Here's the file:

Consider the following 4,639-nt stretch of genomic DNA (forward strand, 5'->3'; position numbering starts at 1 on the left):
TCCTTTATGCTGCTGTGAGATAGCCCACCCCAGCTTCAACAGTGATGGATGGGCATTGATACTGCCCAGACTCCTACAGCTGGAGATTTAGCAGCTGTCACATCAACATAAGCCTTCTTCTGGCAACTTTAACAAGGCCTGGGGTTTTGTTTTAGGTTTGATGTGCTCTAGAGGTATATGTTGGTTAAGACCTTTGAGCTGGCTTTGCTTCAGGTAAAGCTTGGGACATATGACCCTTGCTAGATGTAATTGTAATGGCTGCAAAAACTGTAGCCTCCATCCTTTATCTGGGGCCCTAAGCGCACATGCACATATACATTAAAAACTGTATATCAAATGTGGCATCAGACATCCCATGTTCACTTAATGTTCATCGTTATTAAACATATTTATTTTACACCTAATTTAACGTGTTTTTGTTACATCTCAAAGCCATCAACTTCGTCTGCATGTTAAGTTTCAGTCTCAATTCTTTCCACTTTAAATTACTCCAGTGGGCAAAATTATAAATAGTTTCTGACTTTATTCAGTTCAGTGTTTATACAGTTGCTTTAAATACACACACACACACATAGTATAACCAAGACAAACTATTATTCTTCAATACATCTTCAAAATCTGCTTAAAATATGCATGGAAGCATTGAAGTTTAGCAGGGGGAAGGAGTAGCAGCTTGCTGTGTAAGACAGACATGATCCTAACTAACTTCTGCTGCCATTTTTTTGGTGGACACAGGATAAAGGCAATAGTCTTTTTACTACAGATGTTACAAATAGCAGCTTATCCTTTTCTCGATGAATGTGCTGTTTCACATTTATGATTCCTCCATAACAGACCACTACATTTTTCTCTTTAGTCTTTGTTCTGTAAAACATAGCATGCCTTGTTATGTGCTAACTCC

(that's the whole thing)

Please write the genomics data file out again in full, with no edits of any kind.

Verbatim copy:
Consider the following 4,639-nt stretch of genomic DNA (forward strand, 5'->3'; position numbering starts at 1 on the left):
TCCTTTATGCTGCTGTGAGATAGCCCACCCCAGCTTCAACAGTGATGGATGGGCATTGATACTGCCCAGACTCCTACAGCTGGAGATTTAGCAGCTGTCACATCAACATAAGCCTTCTTCTGGCAACTTTAACAAGGCCTGGGGTTTTGTTTTAGGTTTGATGTGCTCTAGAGGTATATGTTGGTTAAGACCTTTGAGCTGGCTTTGCTTCAGGTAAAGCTTGGGACATATGACCCTTGCTAGATGTAATTGTAATGGCTGCAAAAACTGTAGCCTCCATCCTTTATCTGGGGCCCTAAGCGCACATGCACATATACATTAAAAACTGTATATCAAATGTGGCATCAGACATCCCATGTTCACTTAATGTTCATCGTTATTAAACATATTTATTTTACACCTAATTTAACGTGTTTTTGTTACATCTCAAAGCCATCAACTTCGTCTGCATGTTAAGTTTCAGTCTCAATTCTTTCCACTTTAAATTACTCCAGTGGGCAAAATTATAAATAGTTTCTGACTTTATTCAGTTCAGTGTTTATACAGTTGCTTTAAATACACACACACACACATAGTATAACCAAGACAAACTATTATTCTTCAATACATCTTCAAAATCTGCTTAAAATATGCATGGAAGCATTGAAGTTTAGCAGGGGGAAGGAGTAGCAGCTTGCTGTGTAAGACAGACATGATCCTAACTAACTTCTGCTGCCATTTTTTTGGTGGACACAGGATAAAGGCAATAGTCTTTTTACTACAGATGTTACAAATAGCAGCTTATCCTTTTCTCGATGAATGTGCTGTTTCACATTTATGATTCCTCCATAACAGACCACTACATTTTTCTCTTTAGTCTTTGTTCTGTAAAACATAGCATGCCTTGTTATGTGCTAACTCC